Message Received

I’d like to broach a subject,
About something we all do.
While we might be social creatures,
Some folks make us mad or blue.

So what are the things you do,
To avoid having a conversation?
Have you ducked into a restroom,
Feigning troubling constipation?

Have you ever silenced your phone,
Or just tossed it in your trunk?
Claimed a received message was errant?
Then said, “Boy technology is junk!”

Have you minimized a window,
Or changed the size of the page,
Just to not even see the name,
Of someone who causes you fits of rage?

Have you said you’re off to bed,
Even when you stay up late,
Just to binge on your favorite show,
Or get rid of that annoying date?

Have you just replied “LOL”
Just to get the parlay to end?
Or said, “Aw, I meant to reply,
But I forgot to hit ‘SEND’”?

Have you ever received an e-mail,
But just didn’t give a damn?
And replied in the second one,
That their first one went to spam.

Sometimes you’ve missed a message,
And don’t want anyone to know,
Thankfully software has no feelings,
Or carries grudges to let go.

I am not saying that it’s right,
To act with so little grace,
But in this communication age,
We all need a bit of space.

And truly, people can be annoying,
I’m no exception to the rule,
And we often escalate the drama,
As our response just adds more fuel.

Go too far and you may risk,
Being without and job and all alone,
We need goodwill and interaction,
No human is a stone.

But there is no shame in practicing,
Some insanity prevention,
By not sinking in a morass of time,
From some acquaintance’s dissension.

Find your peace and your balance,
With your tricks and your white lies,
You’re going to feel a little guilt,
But it also might be wise.

If I don’t have time to reply
To your comments about this verse,
I promise that the excuses I give,
Are all very well rehearsed.

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Free Speech Crisis? Really???

Although I recently posted a blog about free speech a new line of thinking has crystallized my thoughts a little better on the subject.  There are numerous prominent intellectuals, like Sam Harris and Jonathan Haidt, who are expressing concerns about free speech.  This is a cause that many liberals are now concerned about.  To the point that they say it is fascism on the left chilling people’s free speech.  I am not fan of disinviting speakers who have views we disagree with, and I think it’s important to hear well researched and thought out points of view.  If we are unable to do that on a widespread basis, then I do agree we have a problem.  But are we are we really at that point and are we, at this current moment, experiencing a free speech crisis in countries like the U.S?  Is the PC crowd really destroying freedom of expression in our society?    Here is the view of one such person who disagreed with my assertion that I don’t think we have to worry about the first amendment being abolished.  Apparently I’ve missed the point:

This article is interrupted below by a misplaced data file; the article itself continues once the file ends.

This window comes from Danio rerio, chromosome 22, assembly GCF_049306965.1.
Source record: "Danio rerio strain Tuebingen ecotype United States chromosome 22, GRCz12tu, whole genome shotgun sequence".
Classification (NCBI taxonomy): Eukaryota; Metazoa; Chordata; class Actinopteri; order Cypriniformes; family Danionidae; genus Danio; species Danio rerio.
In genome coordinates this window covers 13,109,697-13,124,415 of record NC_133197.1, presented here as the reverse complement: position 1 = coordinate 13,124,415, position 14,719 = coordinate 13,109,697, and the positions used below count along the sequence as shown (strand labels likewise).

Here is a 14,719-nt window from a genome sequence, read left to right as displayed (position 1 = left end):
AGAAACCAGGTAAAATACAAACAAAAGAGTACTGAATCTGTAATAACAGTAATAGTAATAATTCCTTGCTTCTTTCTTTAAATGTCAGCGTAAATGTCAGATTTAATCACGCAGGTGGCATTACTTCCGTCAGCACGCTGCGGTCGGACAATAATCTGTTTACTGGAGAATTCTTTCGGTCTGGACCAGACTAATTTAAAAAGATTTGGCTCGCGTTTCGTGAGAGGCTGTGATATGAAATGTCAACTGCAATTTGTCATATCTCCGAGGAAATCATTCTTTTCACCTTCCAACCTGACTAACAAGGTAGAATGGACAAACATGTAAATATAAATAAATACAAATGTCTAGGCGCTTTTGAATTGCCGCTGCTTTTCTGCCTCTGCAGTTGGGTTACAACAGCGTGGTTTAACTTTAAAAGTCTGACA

perhaps through firings for ‘insensitivity’, public shaming based on accusations, grovelling apologies if offence is claimed, speakers being deplatformed and disinvited, ongoing vilification of those who break the ideological group taboo and dare to criticize a protected group, not being politically correct enough, daring to use facts and evidence contrary to an ideological assertion about victimhood and oppression, professional and personal sanctions for not being sensitive enough and so on, encountering a new ‘tree’ each and every time, so to speak, and not addressing the larger issue of the free speech principle. The sentiment raised by Swarn is wrong because this is in fact the rising danger… not because a totalitarian government is on the brink of being elected and canceling free speech by edict but because people by and large are self censoring now, not attending now, not supporting the right of those with whom we may disagree now, cancelling subscriptions now, showing up and disrupting events now, being dismissive free speech for those with whom we disagree now. It is already of such common practice that individuals are curtailing their right to free speech willingly and right now in response to the totalitarian ideology of those who champion social justice through GroupThink and PC, those who stand ready to vilify those blasphemers with the handy labels of bigotry, racism, sexism, ever-ready group smears to be liberally applied as alt Right, fake news, alternative facts, deplorables, and so on. We self censor because of this toxic atmosphere in which we live and the ubiquitous punishments implemented all around us when some people dare to defy it